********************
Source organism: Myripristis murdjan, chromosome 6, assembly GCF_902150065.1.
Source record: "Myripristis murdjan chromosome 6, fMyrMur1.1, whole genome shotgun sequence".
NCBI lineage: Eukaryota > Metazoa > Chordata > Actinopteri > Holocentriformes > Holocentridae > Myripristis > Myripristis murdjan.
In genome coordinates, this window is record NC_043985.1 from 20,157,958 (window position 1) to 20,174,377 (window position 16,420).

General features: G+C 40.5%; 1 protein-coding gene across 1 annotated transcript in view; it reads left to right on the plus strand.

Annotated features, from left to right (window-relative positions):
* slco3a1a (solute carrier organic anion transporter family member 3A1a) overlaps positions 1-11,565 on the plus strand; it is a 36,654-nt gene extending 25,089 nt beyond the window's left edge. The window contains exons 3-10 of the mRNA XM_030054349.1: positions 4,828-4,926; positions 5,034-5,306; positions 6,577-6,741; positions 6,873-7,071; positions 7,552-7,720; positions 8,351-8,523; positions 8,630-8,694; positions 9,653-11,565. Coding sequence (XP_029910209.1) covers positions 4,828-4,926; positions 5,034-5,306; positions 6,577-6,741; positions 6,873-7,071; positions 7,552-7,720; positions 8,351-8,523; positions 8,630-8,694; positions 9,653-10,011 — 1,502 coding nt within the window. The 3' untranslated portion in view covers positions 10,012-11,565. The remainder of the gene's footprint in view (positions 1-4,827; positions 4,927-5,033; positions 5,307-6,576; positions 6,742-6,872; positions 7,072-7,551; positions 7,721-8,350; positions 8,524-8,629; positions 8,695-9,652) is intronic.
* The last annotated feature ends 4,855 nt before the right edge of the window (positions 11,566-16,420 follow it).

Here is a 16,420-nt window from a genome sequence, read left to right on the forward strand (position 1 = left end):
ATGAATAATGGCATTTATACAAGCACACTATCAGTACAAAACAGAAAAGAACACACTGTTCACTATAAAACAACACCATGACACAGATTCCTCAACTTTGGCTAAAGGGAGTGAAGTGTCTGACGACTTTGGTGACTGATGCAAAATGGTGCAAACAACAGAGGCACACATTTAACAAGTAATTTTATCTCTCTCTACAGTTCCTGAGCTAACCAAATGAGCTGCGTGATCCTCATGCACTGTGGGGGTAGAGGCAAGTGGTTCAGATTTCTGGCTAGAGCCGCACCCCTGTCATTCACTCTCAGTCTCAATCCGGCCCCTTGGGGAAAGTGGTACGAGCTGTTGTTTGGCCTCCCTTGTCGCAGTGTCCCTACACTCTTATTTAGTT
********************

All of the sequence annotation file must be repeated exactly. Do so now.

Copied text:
Source organism: Myripristis murdjan, chromosome 6, assembly GCF_902150065.1.
Source record: "Myripristis murdjan chromosome 6, fMyrMur1.1, whole genome shotgun sequence".
NCBI lineage: Eukaryota > Metazoa > Chordata > Actinopteri > Holocentriformes > Holocentridae > Myripristis > Myripristis murdjan.
In genome coordinates, this window is record NC_043985.1 from 20,157,958 (window position 1) to 20,174,377 (window position 16,420).

General features: G+C 40.5%; 1 protein-coding gene across 1 annotated transcript in view; it reads left to right on the plus strand.

Annotated features, from left to right (window-relative positions):
* slco3a1a (solute carrier organic anion transporter family member 3A1a) overlaps positions 1-11,565 on the plus strand; it is a 36,654-nt gene extending 25,089 nt beyond the window's left edge. The window contains exons 3-10 of the mRNA XM_030054349.1: positions 4,828-4,926; positions 5,034-5,306; positions 6,577-6,741; positions 6,873-7,071; positions 7,552-7,720; positions 8,351-8,523; positions 8,630-8,694; positions 9,653-11,565. Coding sequence (XP_029910209.1) covers positions 4,828-4,926; positions 5,034-5,306; positions 6,577-6,741; positions 6,873-7,071; positions 7,552-7,720; positions 8,351-8,523; positions 8,630-8,694; positions 9,653-10,011 — 1,502 coding nt within the window. The 3' untranslated portion in view covers positions 10,012-11,565. The remainder of the gene's footprint in view (positions 1-4,827; positions 4,927-5,033; positions 5,307-6,576; positions 6,742-6,872; positions 7,072-7,551; positions 7,721-8,350; positions 8,524-8,629; positions 8,695-9,652) is intronic.
* The last annotated feature ends 4,855 nt before the right edge of the window (positions 11,566-16,420 follow it).

Here is a 16,420-nt window from a genome sequence, read left to right on the forward strand (position 1 = left end):
ATGAATAATGGCATTTATACAAGCACACTATCAGTACAAAACAGAAAAGAACACACTGTTCACTATAAAACAACACCATGACACAGATTCCTCAACTTTGGCTAAAGGGAGTGAAGTGTCTGACGACTTTGGTGACTGATGCAAAATGGTGCAAACAACAGAGGCACACATTTAACAAGTAATTTTATCTCTCTCTACAGTTCCTGAGCTAACCAAATGAGCTGCGTGATCCTCATGCACTGTGGGGGTAGAGGCAAGTGGTTCAGATTTCTGGCTAGAGCCGCACCCCTGTCATTCACTCTCAGTCTCAATCCGGCCCCTTGGGGAAAGTGGTACGAGCTGTTGTTTGGCCTCCCTTGTCGCAGTGTCCCTACACTCTTATTTAGTT